If you’re like most people it seems as though as soon as it looks like we’re going to get rid of COVID, a new variant pops up. Right now, the new Omicron variant is making headlines because it seems to be infecting more people at a faster rate. So what are the symptoms to look for and how can we fight it?
RELATED: FDA Approves New Antibody Drug to Fight Omicron Variant
What We Know about Omicron
How easily does Omicron spread?
The Omicron variant likely will spread more easily than the original SARS-CoV-2 virus and how easily Omicron spreads compared to Delta remains unknown. CDC expects that anyone with Omicron infection can spread the virus to others, even if they are vaccinated or don’t have symptoms.
Will Omicron cause more severe illness?
More data are needed to know if Omicron infections, and especially reinfections and breakthrough infections in people who are fully vaccinated, cause more severe illness or death than infection with other variants.
RELATED: A Guide to Help You Keep Up With the Omicron Subvariants
Will vaccines work against Omicron?
Current vaccines are expected to protect against severe illness, hospitalizations, and deaths due to infection with the Omicron variant. However, breakthrough infections in people who are fully vaccinated are likely to occur. With other variants, like Delta, vaccines have remained effective at preventing severe illness, hospitalizations, and death. The recent emergence of Omicron further emphasizes the importance of vaccination and boosters.
What treatments work to fight Omicron?
Scientists are working to determine how well existing treatments for COVID-19 work. Based on the changed genetic make-up of Omicron, some treatments are likely to remain effective while others may be less effective.
Vaccines remain the best public health measure to protect people from COVID-19, slow transmission, and reduce the likelihood of new variants emerging. COVID-19 vaccines are highly effective at preventing severe illness, hospitalizations, and death. Scientists are currently investigating Omicron, including how protected fully vaccinated people will be against infection, hospitalization, and death. CDC recommends that everyone 5 years and older protect themselves from COVID-19 by getting fully vaccinated. CDC recommends that everyone ages 18 years and older should get a booster shot at least two months after their initial J&J/Janssen vaccine or six months after completing their primary COVID-19 vaccination series of Pfizer-BioNTech or Moderna.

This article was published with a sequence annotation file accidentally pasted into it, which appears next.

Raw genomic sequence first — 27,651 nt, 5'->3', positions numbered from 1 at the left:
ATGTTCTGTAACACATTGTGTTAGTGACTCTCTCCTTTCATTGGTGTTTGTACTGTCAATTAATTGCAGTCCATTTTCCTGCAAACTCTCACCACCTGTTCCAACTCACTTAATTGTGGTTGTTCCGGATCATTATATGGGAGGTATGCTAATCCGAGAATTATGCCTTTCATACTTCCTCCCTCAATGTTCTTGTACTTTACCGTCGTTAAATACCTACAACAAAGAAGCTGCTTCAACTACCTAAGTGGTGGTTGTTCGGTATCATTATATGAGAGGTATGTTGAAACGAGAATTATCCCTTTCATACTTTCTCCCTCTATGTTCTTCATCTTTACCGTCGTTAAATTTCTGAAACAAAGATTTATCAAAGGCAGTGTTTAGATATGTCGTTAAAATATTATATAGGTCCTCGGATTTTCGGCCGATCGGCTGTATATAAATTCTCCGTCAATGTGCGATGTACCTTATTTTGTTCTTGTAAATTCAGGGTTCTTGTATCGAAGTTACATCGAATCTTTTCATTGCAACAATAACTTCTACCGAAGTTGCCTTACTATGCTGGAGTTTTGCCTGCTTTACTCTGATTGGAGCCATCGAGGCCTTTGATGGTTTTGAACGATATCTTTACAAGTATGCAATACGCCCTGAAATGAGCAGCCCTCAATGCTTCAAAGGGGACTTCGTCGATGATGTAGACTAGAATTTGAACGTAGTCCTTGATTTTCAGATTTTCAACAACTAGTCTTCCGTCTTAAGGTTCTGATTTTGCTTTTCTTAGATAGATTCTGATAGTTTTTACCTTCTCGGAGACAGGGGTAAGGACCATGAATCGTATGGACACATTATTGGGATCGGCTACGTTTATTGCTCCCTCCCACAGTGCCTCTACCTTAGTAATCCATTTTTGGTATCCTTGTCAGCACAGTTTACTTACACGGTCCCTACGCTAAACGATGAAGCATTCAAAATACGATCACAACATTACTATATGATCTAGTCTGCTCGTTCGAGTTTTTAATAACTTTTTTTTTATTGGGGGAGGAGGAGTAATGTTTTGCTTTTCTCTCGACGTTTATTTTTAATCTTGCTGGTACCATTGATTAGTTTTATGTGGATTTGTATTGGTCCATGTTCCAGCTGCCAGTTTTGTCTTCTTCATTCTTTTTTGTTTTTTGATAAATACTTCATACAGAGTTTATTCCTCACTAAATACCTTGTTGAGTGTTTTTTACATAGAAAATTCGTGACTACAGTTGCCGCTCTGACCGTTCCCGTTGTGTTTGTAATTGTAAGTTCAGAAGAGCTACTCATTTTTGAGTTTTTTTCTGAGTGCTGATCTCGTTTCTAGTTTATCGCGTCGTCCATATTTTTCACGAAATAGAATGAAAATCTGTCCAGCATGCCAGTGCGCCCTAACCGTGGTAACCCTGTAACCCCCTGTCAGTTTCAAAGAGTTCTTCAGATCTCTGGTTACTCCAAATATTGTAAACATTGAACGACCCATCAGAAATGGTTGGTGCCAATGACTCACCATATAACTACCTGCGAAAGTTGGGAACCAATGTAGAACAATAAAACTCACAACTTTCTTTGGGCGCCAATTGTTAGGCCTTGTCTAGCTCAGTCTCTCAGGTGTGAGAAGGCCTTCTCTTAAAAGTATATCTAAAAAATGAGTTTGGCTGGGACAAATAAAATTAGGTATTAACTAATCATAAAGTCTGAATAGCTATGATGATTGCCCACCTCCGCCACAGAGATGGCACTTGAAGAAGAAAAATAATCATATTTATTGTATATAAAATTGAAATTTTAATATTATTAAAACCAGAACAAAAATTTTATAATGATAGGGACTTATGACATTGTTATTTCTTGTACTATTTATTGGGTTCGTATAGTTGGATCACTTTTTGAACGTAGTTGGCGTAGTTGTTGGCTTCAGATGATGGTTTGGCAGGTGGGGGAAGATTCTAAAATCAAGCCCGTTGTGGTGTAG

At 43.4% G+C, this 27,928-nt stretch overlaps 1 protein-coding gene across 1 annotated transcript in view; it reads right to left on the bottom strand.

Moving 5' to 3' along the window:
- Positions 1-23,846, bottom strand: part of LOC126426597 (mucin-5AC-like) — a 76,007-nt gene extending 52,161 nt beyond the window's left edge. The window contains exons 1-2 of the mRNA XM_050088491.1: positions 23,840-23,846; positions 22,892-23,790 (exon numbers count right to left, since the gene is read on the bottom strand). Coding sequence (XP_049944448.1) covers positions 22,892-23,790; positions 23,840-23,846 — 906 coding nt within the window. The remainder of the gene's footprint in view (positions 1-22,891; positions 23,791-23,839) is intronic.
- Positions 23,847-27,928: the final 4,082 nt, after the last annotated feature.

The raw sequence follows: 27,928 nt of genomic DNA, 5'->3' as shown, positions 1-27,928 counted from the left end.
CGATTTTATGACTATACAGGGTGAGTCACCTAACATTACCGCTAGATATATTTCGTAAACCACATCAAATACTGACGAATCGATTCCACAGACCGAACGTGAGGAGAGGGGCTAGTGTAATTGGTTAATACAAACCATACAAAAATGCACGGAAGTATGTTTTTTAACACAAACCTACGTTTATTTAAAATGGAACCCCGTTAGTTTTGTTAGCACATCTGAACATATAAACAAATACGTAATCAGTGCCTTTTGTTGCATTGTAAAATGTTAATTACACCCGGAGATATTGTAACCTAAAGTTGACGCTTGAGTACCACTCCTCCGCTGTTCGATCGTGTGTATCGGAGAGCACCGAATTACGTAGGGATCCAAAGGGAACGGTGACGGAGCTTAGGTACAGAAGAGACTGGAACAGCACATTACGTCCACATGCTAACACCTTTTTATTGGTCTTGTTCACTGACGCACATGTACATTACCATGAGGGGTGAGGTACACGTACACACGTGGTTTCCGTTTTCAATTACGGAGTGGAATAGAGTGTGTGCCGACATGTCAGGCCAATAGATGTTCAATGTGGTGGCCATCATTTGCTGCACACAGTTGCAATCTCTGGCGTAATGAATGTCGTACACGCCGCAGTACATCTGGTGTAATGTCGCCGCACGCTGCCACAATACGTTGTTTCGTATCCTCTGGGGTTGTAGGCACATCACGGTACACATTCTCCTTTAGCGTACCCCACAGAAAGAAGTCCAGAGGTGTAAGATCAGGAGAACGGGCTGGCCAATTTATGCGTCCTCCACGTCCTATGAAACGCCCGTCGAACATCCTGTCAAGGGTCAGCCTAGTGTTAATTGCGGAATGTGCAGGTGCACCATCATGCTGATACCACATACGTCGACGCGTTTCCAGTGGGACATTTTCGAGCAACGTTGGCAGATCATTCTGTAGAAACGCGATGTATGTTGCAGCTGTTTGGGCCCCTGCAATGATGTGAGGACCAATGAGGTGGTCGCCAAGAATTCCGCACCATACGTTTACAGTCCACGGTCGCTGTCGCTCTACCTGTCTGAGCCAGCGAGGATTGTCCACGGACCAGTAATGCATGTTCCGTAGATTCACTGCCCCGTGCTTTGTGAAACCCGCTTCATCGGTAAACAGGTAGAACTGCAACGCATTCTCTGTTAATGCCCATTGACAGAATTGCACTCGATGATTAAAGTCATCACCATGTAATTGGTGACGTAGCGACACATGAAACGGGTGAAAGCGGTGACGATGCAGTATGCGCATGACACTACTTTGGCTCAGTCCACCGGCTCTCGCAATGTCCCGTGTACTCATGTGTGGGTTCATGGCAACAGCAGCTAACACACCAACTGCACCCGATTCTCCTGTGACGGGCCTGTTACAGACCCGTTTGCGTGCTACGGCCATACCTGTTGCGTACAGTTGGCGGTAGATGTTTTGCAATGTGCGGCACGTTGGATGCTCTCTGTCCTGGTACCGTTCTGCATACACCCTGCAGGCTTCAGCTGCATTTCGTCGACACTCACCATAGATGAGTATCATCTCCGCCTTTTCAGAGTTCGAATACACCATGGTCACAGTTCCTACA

Masks offer protection against all variants. CDC continues to recommend wearing a mask in public indoor settings in areas of substantial or high community transmission, regardless of vaccination status. CDC provides advice about masks for people who want to learn more about what type of mask is right for them depending on their circumstances.
RELATED: What You Need to Know About the Omicron BA.2 Subvariant
Can you get tested specifically for Omicron
Tests can tell you if you are currently infected with COVID-19. Two types of tests are used to test for current infection: nucleic acid amplification tests (NAATs) and antigen tests. NAAT and antigen tests can only tell you if you have a current infection. Individuals can use the COVID-19 Viral Testing Tool to help determine what kind of test to seek. Additional tests would be needed to determine if your infection was caused by Omicron. Visit your state, tribal, local, or territorial health department’s website to look for the latest local information on testing.
RELATED: A Few Things You Should Know about the Omicron Variant
Mild symptoms have also generally been observed in cases emerging outside southern Africa, said UCSF infectious diseases expert Dr. Peter Chin-Hong. “In a recent report from the European CDC, of the first 70 cases of omicron in Europe, 50% have no symptoms and 50% have very mild symptoms,” he explained. “In the U.S. cases so far, most have been very mild.”
Fatigue, headache and body aches, symptoms that are common with the flu, are being reported by patients who tested positive for omicron, Chin-Hong said. “Some of the symptoms are very subtle,” he said.
Other symptoms typical with strains such as